Three Dog Night’s Joy to the World (or Jeremiah Was a Bullfrog as I knew it as a child) plays raucously from the borrowed stereo and I am suddenly walking around the block in the rain with my sister. I am barefoot. And she is barefoot. My long hair is plastered to my forehead and to the back of my neck. I am eight or ten or 38 and I am a while from jumping the train at the end of the Big Hill and running away to places I cannot picture. I am an overly sensitive Boy, eager to please, and embarrassed by it. Thunder rumbles beyond the pines and we can’t tell if the storm is picking up or dying out. All we care about is the rain in our faces and the slap of our feet in puddles—Georgia steam rising from the asphalt like so many spirits. The rain is cold yet still we are in a steam bath. The immeasurable heat being one of the few good things about Augusta. We walk the length of Scenic Drive into Westfield and make a full circle back to Evergreen Drive. We go inside where it is dry. Pause. Wonder why we ever left the rain.

Uncle G. was in D.C. over the weekend. He called me from the Four Seasons to let me know he just met Dave Chappelle. He doesn’t call me on these occasions to brag. Not to really brag. He just knows that I absolutely marvel at his life. See, Uncle G. is a hybrid of Seinfeld’s Kramer and a C List movie star. His daily life is a full-fledged fantasy camp where shit just happens. Whether it be the band Lonestar buying him shots in a downtown Nashville bar; trying out for a walk-on role in Matrix 2 in San Francisco; or riding around Manhattan in a limousine with an unnamed Soap Opera star, shit just happens to Uncle G. The boy makes me smile on a regular. I will give him that. Whether he is calling me from backstage at Bonnaroo or getting kicked out of Coyote Ugly for acknowledging loudly and proudly that “THIS PLACE SUCKS!” he makes me smile. I’ll gladly take one of those now and again.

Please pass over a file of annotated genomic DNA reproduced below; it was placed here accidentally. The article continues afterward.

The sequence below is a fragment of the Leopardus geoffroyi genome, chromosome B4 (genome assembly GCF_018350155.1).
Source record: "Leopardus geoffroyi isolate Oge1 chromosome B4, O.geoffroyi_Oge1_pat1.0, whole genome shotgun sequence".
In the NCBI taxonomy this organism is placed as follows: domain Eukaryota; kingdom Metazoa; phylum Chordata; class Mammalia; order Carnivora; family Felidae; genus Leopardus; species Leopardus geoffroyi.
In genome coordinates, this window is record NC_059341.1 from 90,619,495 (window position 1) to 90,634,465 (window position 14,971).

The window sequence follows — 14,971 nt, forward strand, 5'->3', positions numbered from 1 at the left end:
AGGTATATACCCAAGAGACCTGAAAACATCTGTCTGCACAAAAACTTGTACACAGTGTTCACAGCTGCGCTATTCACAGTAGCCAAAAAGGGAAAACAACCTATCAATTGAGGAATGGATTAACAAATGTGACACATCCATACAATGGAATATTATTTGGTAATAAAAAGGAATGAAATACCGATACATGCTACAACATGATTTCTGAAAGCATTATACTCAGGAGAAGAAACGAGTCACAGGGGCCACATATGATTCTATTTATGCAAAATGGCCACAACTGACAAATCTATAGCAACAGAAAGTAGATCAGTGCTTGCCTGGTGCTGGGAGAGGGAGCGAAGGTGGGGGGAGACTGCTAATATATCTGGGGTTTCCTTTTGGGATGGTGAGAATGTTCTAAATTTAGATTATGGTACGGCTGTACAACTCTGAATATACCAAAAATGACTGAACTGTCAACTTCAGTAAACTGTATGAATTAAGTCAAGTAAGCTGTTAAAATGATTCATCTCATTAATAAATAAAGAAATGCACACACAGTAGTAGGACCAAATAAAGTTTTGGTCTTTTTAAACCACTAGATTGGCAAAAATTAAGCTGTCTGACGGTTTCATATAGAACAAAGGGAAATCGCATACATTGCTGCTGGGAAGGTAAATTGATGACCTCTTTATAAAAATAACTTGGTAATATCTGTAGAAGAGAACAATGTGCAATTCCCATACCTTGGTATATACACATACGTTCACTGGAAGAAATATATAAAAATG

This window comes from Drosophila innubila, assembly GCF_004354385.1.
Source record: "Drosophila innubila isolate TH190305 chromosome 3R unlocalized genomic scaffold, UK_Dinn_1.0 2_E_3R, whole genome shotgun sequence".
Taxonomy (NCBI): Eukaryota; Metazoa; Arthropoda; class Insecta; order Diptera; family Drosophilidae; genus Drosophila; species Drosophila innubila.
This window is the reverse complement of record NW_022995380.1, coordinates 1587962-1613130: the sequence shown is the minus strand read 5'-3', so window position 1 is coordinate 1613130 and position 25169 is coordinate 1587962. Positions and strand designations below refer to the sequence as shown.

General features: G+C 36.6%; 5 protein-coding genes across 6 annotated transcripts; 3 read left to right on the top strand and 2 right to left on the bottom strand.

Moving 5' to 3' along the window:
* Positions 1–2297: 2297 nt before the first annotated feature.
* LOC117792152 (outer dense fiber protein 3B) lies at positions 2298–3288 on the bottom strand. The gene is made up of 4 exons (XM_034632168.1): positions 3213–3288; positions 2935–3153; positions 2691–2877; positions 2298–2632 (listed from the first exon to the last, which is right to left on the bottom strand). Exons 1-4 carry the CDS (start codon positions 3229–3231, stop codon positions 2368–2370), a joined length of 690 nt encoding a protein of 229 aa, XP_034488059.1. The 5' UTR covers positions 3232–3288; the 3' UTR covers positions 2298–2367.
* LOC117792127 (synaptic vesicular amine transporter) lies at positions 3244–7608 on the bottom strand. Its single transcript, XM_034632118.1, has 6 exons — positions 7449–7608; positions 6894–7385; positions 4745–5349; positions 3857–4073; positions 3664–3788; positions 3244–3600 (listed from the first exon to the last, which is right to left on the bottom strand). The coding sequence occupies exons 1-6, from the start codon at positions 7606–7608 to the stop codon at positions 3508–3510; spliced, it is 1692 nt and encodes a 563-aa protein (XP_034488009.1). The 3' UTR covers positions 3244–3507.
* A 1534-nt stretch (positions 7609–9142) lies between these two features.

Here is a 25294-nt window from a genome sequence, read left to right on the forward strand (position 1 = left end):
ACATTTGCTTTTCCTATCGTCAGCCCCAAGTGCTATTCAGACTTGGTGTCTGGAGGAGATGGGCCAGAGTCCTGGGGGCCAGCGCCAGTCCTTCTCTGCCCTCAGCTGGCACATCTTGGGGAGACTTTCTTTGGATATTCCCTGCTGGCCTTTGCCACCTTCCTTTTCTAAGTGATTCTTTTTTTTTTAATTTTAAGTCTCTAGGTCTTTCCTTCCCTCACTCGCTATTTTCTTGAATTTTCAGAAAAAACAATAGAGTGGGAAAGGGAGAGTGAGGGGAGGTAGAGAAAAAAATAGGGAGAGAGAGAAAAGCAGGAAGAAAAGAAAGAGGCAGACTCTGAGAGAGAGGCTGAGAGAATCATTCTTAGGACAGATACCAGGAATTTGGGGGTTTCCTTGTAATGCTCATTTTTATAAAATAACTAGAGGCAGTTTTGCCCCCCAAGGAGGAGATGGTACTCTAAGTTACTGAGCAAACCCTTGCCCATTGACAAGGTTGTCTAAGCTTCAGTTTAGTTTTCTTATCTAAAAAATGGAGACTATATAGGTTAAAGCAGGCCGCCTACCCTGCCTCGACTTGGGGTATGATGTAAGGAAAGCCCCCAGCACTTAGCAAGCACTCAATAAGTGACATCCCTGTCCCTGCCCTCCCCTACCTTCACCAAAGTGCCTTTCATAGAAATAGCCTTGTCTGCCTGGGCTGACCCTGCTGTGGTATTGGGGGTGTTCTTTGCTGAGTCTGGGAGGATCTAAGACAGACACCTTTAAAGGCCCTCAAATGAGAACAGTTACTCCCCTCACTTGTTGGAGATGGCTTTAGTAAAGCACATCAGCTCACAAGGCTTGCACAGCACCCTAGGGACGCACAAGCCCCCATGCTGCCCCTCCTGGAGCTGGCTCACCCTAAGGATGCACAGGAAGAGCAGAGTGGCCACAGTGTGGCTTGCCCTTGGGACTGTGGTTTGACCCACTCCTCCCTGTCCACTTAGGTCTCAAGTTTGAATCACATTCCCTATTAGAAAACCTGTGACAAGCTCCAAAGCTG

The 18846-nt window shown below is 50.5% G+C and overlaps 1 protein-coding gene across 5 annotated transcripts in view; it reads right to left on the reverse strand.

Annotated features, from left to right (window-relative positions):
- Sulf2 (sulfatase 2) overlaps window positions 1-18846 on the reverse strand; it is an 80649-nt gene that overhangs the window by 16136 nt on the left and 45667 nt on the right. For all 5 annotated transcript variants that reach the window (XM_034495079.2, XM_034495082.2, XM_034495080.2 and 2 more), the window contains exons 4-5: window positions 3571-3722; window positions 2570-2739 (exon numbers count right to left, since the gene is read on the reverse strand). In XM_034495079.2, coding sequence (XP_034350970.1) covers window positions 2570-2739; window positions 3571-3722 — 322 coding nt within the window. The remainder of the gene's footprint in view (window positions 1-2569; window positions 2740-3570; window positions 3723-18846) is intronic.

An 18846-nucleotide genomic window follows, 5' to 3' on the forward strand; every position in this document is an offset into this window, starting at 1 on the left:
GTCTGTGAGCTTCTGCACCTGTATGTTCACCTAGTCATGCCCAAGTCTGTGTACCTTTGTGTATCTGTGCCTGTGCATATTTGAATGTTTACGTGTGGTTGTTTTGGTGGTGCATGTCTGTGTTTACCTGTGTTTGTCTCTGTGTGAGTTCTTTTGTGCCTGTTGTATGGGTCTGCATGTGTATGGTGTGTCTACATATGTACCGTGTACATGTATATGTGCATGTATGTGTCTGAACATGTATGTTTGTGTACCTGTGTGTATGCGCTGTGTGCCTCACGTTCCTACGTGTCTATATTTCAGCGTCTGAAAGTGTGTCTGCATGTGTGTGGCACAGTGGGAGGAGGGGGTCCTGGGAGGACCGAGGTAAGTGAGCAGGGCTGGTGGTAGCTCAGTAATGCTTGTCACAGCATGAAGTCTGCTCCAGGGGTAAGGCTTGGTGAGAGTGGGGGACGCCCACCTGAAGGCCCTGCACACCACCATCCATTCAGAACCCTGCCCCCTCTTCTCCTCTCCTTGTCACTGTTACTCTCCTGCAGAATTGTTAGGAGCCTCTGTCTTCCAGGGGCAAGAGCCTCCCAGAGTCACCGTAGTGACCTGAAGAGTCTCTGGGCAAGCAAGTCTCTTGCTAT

It is recent Augusta. And quiet. Everyone but Bo and a more merciful God than I deserve is sleeping. After walking six blocks at 3 a.m., I reach my sister and brother-in-law’s house on Heath Street. I go to the front door, nearest Bo’s office. I step to the side as I knock because I know he will have his .45 with him. Three knocks and an It’s me, Bo! He opens the door, his eyes rimmed with alert concern, the .45 at the half-ready. “Hey, Bo” he says. “You o.k.?” We’ve called each other Bo for over 20 years.

I stay the night.

And on a random night in random Nashville, I think of a watershed moment of youth, a fantastical friend, and a night steeped in good fortune…

Fade to black…

Thursday, December 08, 2005

Sand Dollars over Starfish

Inspired by a great post at Soulfish Stew!